cover image The Last Campaign: Sherman, Geronimo, and the War for America

The Last Campaign: Sherman, Geronimo, and the War for America

H.W. Brands. Doubleday, $35 (416p) ISBN 978-0-385-54728-4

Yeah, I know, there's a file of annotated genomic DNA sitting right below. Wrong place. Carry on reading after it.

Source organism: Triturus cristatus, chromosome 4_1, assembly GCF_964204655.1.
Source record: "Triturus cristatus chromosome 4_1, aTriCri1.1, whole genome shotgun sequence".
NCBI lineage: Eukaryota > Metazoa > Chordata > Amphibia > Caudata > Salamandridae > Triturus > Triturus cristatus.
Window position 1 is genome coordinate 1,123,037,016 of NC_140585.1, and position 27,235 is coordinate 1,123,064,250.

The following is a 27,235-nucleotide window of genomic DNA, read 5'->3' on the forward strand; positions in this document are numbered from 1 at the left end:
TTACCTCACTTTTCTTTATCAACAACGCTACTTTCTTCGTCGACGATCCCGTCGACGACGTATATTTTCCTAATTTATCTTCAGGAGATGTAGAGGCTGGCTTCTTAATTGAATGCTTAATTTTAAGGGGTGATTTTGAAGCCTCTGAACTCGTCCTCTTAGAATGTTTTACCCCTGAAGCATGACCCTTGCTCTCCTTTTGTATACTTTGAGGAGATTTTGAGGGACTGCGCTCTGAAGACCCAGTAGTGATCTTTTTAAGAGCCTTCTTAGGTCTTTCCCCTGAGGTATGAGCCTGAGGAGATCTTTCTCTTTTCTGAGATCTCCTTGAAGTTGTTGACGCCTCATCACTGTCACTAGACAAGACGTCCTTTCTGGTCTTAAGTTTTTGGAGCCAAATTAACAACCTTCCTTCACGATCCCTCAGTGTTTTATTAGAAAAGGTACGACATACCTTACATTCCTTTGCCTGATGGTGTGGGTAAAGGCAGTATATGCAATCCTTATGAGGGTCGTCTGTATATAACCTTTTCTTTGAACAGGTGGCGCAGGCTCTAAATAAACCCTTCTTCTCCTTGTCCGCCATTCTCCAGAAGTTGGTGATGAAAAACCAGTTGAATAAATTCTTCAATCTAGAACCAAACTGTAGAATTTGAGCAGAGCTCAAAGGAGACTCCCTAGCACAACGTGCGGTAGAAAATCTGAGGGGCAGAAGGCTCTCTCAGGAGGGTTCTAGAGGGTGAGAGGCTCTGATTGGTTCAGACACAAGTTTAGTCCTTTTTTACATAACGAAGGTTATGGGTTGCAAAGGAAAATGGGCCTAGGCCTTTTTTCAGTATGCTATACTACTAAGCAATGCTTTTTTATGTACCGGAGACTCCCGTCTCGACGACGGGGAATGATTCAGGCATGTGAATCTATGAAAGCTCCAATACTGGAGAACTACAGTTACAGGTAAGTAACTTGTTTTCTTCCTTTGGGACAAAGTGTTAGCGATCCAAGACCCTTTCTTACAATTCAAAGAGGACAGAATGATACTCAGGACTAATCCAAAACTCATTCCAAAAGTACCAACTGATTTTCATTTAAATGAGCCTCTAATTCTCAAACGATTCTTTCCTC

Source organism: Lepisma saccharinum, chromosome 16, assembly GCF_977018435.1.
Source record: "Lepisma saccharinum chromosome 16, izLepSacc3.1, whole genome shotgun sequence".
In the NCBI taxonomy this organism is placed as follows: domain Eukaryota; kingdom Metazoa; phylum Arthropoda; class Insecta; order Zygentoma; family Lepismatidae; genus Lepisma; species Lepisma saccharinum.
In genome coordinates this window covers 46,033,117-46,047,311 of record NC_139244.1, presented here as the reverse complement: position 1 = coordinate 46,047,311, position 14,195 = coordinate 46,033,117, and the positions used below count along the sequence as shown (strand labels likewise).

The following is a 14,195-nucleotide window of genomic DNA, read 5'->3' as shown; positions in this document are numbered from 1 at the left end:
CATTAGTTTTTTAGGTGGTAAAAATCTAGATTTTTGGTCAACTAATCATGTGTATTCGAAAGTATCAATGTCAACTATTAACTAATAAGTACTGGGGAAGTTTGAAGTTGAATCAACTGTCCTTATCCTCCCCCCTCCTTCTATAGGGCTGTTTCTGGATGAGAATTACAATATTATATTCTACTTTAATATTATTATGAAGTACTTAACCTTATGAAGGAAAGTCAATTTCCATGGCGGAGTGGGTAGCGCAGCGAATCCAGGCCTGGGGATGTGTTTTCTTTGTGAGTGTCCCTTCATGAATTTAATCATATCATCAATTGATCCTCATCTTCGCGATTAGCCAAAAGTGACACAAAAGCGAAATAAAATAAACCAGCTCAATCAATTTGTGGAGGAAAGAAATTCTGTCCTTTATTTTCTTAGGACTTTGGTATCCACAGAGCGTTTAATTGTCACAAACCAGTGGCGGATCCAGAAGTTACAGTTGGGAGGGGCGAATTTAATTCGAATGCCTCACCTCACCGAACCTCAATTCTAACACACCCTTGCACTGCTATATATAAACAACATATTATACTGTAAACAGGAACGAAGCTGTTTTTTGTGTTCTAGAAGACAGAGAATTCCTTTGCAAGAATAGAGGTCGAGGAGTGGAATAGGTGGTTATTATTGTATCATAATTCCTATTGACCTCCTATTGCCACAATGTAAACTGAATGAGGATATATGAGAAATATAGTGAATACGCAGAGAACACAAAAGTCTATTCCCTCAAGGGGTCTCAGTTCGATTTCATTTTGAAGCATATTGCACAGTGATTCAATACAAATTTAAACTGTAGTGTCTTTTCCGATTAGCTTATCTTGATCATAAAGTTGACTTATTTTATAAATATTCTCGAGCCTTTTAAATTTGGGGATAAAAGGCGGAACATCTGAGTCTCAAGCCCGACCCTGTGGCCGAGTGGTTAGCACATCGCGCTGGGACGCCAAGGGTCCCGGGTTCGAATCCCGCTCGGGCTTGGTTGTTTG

Historian Brands (Our First Civil War) takes a fine-grained yet somewhat lopsided look at the final military battles fought between the U.S. government and the Apache, Lakota, Nez Perce, and other Native American tribes. Covering the period between the first forced marches along the Trail of Tears in the 1830s and the 1890 Wounded Knee massacre, the narrative documents decades of relentless government pressure to push Native Americans away from valuable land, brutal relocation campaigns, tense negotiations, internal debates among tribal leaders about whether to resist or capitulate, and key battles. Brands incorporates Indigenous perspectives, including She Walks With Her Shawl’s eyewitness account of the Battle of Little Big Horn, but most of the narrative is spent with U.S. Army general William Sherman and other military leaders, including Philip Sheridan and Nelson Miles. Though Brands quotes from Sherman’s letters and journal entries calling for peace, he’s more interested in delivering battlefield play-by-plays than interrogating the racist attitudes of the day or conveying the full range of the Native American experience. Though well written and often engrossing, this history is missing some crucial context. (Nov.)